The 30 year did go under 1%. It briefly touched 0.99% in 2020.

      • sunny129 says:

        Old School

        10Y yield is nowbbelow 1.3%, as of now!

        Inflation/re-flation vs DEFLATION trade games is going on every day in the mkt! B/c of Fed’s policies all the usual feed back data remain distorted.

        BTW. Covid (Delta variant) is coming back ferocialy, all over including USA!

        U.S. COVID-19 cases more than double in two weeks as delta variant spreads fast, and WHO warns ‘pandemic nowhere near finished’

        Have fun trading in this casinos, run by CBers!

        • Swamp Creature says:

          The markets (stock bond) may be reacting to the possibility of a third wave of the virus. This would explain the drop in the 10 year Treasury Bond rate at a time of rising inflation. The other wild card is the drought in the Western USA affecting the food supply in the USA. Add to this the fact that we have brain dead morons running the country. I would be batting down the hatches if I were a prudent investor.

    • David Hall says:

      The Japanese 10 yr bond is yielding close to zero.

      The German 10 yr bond yield is negative.

      The U.K. 10 yr bond yield is below one percent, with a recent inflation report of 2.5%.

      The Fed does not set international rates.

      • TweedleDum says:

        Foregetting about artificial interventions for a minute: There is currency specific expectation of inflation, country specific expectation of real growth, and sovereign risk (interacting with prevailing risk aversion) which together determine bond yields. That said there is obvious feedback between substitute assets. For example, if Bunds and US T Bonds are considered the two safest (risk free ?, naah but lets say risk free) .. then for investors looking for safest options to invest capital ..their relative yields do matter. Suppose both bonds are sitting at some equilibrium and suddenly US yields jump, whereas bunds remain where they were. Then, flows would move out of Bunds to US T bonds until the perceived arbitrage between these risk free assets is restored to its relative equilibrium (meaning US yields go down and Bund yields go up till equilibrium is restored by arbitrage). So US yields do affect other yields, and similarly, to varying degrees based on the scale of the foreign bonds, get affected by other significant sovereign bond yields in the developed markets considered at par with US treasury bond in risk perception (similar CDS spreads for example)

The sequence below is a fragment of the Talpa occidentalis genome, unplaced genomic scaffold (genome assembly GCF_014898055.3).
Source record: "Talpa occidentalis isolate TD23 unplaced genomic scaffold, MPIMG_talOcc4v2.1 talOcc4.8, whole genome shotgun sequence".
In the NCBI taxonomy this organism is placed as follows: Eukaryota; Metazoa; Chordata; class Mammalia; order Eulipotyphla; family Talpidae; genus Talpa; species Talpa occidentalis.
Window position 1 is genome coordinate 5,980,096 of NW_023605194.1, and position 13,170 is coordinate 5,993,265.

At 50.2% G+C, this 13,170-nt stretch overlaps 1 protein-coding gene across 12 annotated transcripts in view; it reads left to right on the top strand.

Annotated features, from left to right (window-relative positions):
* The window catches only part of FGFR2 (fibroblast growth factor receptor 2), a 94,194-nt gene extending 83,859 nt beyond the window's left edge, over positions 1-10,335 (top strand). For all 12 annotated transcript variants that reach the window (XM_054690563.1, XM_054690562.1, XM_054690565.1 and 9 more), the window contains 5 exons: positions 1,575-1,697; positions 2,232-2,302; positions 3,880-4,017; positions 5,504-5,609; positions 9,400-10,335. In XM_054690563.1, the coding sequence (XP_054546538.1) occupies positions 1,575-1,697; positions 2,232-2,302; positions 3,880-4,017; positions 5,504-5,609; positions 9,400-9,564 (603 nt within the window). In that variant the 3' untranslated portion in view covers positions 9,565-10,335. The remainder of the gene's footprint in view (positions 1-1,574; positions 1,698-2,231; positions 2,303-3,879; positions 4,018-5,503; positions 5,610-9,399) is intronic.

• MonkeyBusiness says:

        “The Fed does not set international rates”. Absolutely, because the Fed is not the central bank for those countries.

        But so what, we know the Japanese Central Bank is the only player in the Japanese bond market. Likewise the ECB in the European market and the UK Central Bank intervened heavily in their respective markets.